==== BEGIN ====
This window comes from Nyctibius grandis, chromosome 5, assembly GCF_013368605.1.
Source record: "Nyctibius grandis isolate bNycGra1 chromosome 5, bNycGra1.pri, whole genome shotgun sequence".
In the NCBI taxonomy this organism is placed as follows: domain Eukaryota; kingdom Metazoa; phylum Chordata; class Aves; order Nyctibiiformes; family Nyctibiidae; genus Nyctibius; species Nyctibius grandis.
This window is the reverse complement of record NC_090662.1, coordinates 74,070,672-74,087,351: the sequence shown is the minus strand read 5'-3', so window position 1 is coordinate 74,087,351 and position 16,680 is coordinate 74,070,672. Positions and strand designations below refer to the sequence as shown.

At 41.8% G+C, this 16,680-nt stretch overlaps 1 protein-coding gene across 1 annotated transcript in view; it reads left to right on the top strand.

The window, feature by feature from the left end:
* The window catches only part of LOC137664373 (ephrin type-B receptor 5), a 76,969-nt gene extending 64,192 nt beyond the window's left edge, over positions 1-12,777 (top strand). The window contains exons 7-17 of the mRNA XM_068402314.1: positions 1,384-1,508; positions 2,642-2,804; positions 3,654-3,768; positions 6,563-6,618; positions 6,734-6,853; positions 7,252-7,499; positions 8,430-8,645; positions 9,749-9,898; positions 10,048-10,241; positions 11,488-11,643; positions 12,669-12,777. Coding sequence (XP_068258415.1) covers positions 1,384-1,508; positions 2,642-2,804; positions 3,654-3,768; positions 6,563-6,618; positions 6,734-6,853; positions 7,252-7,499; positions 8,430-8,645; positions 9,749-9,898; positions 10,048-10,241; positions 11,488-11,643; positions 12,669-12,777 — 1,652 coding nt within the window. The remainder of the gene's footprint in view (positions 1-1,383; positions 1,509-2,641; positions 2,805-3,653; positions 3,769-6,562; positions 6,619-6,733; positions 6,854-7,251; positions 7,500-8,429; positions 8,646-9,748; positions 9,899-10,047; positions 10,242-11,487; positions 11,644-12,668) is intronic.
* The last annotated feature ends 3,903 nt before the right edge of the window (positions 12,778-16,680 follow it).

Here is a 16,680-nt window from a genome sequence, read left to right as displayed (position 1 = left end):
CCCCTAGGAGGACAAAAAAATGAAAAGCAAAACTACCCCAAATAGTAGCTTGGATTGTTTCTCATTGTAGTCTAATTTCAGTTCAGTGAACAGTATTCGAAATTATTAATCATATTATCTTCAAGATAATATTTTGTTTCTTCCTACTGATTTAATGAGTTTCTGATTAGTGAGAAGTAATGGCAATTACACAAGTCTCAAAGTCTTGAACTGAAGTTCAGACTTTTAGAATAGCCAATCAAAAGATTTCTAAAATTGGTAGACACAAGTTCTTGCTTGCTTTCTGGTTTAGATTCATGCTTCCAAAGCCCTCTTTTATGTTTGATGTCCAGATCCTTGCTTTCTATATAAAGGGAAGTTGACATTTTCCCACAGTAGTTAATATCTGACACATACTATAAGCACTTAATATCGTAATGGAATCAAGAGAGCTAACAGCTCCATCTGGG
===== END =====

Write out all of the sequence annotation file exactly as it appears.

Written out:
This window comes from Nyctibius grandis, chromosome 5, assembly GCF_013368605.1.
Source record: "Nyctibius grandis isolate bNycGra1 chromosome 5, bNycGra1.pri, whole genome shotgun sequence".
In the NCBI taxonomy this organism is placed as follows: domain Eukaryota; kingdom Metazoa; phylum Chordata; class Aves; order Nyctibiiformes; family Nyctibiidae; genus Nyctibius; species Nyctibius grandis.
This window is the reverse complement of record NC_090662.1, coordinates 74,070,672-74,087,351: the sequence shown is the minus strand read 5'-3', so window position 1 is coordinate 74,087,351 and position 16,680 is coordinate 74,070,672. Positions and strand designations below refer to the sequence as shown.

At 41.8% G+C, this 16,680-nt stretch overlaps 1 protein-coding gene across 1 annotated transcript in view; it reads left to right on the top strand.

The window, feature by feature from the left end:
* The window catches only part of LOC137664373 (ephrin type-B receptor 5), a 76,969-nt gene extending 64,192 nt beyond the window's left edge, over positions 1-12,777 (top strand). The window contains exons 7-17 of the mRNA XM_068402314.1: positions 1,384-1,508; positions 2,642-2,804; positions 3,654-3,768; positions 6,563-6,618; positions 6,734-6,853; positions 7,252-7,499; positions 8,430-8,645; positions 9,749-9,898; positions 10,048-10,241; positions 11,488-11,643; positions 12,669-12,777. Coding sequence (XP_068258415.1) covers positions 1,384-1,508; positions 2,642-2,804; positions 3,654-3,768; positions 6,563-6,618; positions 6,734-6,853; positions 7,252-7,499; positions 8,430-8,645; positions 9,749-9,898; positions 10,048-10,241; positions 11,488-11,643; positions 12,669-12,777 — 1,652 coding nt within the window. The remainder of the gene's footprint in view (positions 1-1,383; positions 1,509-2,641; positions 2,805-3,653; positions 3,769-6,562; positions 6,619-6,733; positions 6,854-7,251; positions 7,500-8,429; positions 8,646-9,748; positions 9,899-10,047; positions 10,242-11,487; positions 11,644-12,668) is intronic.
* The last annotated feature ends 3,903 nt before the right edge of the window (positions 12,778-16,680 follow it).

Here is a 16,680-nt window from a genome sequence, read left to right as displayed (position 1 = left end):
CCCCTAGGAGGACAAAAAAATGAAAAGCAAAACTACCCCAAATAGTAGCTTGGATTGTTTCTCATTGTAGTCTAATTTCAGTTCAGTGAACAGTATTCGAAATTATTAATCATATTATCTTCAAGATAATATTTTGTTTCTTCCTACTGATTTAATGAGTTTCTGATTAGTGAGAAGTAATGGCAATTACACAAGTCTCAAAGTCTTGAACTGAAGTTCAGACTTTTAGAATAGCCAATCAAAAGATTTCTAAAATTGGTAGACACAAGTTCTTGCTTGCTTTCTGGTTTAGATTCATGCTTCCAAAGCCCTCTTTTATGTTTGATGTCCAGATCCTTGCTTTCTATATAAAGGGAAGTTGACATTTTCCCACAGTAGTTAATATCTGACACATACTATAAGCACTTAATATCGTAATGGAATCAAGAGAGCTAACAGCTCCATCTGGG